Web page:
Recently two schoolteachers were guest speakers at our weekly meeting of conservatives. They addressed “wokeness” in the California school system. One of the teachers was from a charter school and the other a public school and in both cases, I was appalled at what I was hearing. Their focus was on the damage of Common Core and today’s push on Critical Race Theory (CRT). Both teachers were forced to take special education classes on CRT, one at her own expense (but she challenged the administration and the district paid for it). This is California’s education system. It is obvious that we tax-payers are funding indoctrination and not education.
For this reason, many parents want to pull their children out of public schools, but the alternatives are limited. Home schooling is not reasonable for working parents. Private schooling is often too expensive. On-line schooling interferes with the social development of students. All these challenges can be overcome with the right approaches. One is coop education; working by extending school programs with existing private schools or in combining home schooling in team participation. There are many ways to solve the problems educating outside of public institutions. As we see from Oregon’s governor, reading, writing and arithmetic no longer must reach minimal standards. That means graduate students with no minimal standards but indoctrinate them on equal justice and white privilege.
Several decades ago, I helped the owner of three Montessori schools into quality, profitable, operations by changing the business model. It started by her asking me to visit her schools and see what some of the students were achieving. Her schools were running at a financial loss to the point she was going to have to shut down and possible declare bankruptcy, but she had hope things could be turned around.
During my school visit she had several eight-year-olds reading at college level and enjoying it. I was impressed to say the least. The same achievement was with math and history. All the students seemed well adjusted. Oh! The classes were filled with mixed races, India, Asian, Blacks, Hispanic and those Whites which made up 40% of the classes.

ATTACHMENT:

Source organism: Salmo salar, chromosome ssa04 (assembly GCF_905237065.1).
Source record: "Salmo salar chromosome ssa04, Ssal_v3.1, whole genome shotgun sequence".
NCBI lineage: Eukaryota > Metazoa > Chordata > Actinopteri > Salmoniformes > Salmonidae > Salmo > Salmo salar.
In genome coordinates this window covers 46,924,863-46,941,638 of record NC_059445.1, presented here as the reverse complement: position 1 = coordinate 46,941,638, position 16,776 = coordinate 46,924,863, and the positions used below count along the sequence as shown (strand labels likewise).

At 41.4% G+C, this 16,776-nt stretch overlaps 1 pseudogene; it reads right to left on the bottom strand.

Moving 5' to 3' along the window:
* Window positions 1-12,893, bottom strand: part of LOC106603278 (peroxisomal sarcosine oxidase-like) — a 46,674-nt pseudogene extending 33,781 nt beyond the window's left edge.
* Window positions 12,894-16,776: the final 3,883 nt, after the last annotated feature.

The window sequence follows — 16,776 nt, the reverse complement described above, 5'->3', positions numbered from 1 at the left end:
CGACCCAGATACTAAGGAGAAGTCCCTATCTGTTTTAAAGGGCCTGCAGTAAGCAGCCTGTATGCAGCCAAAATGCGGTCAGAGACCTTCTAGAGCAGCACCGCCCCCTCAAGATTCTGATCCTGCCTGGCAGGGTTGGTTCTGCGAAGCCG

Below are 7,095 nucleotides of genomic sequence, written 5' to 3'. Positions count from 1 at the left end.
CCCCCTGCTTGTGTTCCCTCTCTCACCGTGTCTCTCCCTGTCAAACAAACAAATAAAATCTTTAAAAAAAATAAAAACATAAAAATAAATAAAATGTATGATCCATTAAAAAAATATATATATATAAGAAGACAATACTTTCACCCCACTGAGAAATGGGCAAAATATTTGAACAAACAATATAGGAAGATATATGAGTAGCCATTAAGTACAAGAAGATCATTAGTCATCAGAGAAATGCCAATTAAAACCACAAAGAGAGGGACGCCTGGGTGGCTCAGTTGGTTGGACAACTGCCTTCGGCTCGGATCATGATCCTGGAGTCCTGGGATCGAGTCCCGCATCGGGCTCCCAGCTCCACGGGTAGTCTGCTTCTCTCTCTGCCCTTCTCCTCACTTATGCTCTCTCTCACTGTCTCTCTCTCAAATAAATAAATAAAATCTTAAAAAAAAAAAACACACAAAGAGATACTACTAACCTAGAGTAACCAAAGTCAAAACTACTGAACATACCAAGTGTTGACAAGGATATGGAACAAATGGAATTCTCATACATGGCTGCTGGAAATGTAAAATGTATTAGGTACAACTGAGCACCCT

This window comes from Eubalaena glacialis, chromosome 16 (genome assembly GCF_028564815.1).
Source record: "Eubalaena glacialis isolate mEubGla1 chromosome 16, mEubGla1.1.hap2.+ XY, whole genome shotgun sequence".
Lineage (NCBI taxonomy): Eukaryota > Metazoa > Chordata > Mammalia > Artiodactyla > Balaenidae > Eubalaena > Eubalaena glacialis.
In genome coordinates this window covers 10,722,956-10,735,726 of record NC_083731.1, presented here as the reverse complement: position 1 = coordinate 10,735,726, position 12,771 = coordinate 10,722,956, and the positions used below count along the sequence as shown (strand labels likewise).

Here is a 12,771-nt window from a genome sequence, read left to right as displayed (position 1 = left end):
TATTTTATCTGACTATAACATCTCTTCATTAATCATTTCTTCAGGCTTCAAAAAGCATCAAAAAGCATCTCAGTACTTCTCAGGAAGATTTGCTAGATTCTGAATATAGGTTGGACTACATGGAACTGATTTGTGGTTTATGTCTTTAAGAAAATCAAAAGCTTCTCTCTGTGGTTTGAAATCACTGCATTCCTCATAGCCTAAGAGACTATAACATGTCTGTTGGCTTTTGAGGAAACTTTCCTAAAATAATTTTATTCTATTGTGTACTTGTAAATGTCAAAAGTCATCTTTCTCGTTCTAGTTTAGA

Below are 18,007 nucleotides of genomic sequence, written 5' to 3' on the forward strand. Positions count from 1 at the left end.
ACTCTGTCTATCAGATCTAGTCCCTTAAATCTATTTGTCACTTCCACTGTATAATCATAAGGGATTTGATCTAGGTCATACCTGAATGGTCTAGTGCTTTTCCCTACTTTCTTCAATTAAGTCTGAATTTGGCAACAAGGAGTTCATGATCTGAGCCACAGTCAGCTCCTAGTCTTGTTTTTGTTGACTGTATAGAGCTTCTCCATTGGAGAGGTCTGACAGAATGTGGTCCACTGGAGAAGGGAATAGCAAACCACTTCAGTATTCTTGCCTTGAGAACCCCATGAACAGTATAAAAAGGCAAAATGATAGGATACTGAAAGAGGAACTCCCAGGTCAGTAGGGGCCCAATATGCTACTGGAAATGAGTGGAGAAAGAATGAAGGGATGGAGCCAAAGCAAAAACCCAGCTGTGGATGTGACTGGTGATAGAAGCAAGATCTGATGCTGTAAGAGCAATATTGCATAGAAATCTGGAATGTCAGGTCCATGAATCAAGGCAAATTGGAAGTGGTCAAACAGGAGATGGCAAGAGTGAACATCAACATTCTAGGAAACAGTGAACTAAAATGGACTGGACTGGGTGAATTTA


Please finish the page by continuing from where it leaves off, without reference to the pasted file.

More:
After my visit I decided to talk to some public-school teachers on the achievements of Montessori schools compared to public schools. I was surprised they were anti Montessori. They felt Montessori left much to be desired in childhood development. I was not an educator, so I only looked at the business aspects of turning around a losing operation that had positive results in reading, writing, and arithmetic. The teachers involved were all very dedicated to the kids. But there was no denying it; Montessori had solid results in basic education
In restructuring this Montessori operation, I had the organization split into two entities: one for profit and one as a non-profit. The “for profit” entity was the operational side of the business that included staffing and expenses supporting day-to-day operations. The non-profit entity included the physical assets of the operation like real estate, buildings, and holdings.
The “for profit” side provided each teacher with an 8% ownership under Subchapter “S” per school operation. This way, teachers could share in profits and write off any losses on their taxes.
To restructure operational finance, the non-profit provided equity backed guarantee for initial funding of the restructure based on its real estate equity. This bridge funding was paid back within six months and the profit operation was able to breakeven the first year. The second-year teachers were able to add $8,000 to their income from the 8% equity stake.
Now, hearing that the average adult in America is at an eighth-grade level and Oregon no longer require proficiencies in basic education, what is going to happen. How critical is CRT to education when student can’t read about it but are only told about it? Verbal indoctrination will result. How does “whiteness” fit in when minorities are given a pass on proficiencies let alone the dumbing-down of all students? We taxpayers never signed on for this type of education and fast pushback is needed.
These schools can be funded through new techniques using digital currency and blockchain technology (decentralized contracts). As shown by the pandemic, remote learning can be combined with in-classroom teaching. Teachers need to have an equity stake in the financial outcome as well as in student performance. This becomes an organizational structure and business model new to education but very powerful in school competition with state educators.
While this is one approach, options are available to customize the business model while outperforming public schools. There are additional elements to these options that can be detailed while finically rewarding private school teachers. Parents need to take back their education system.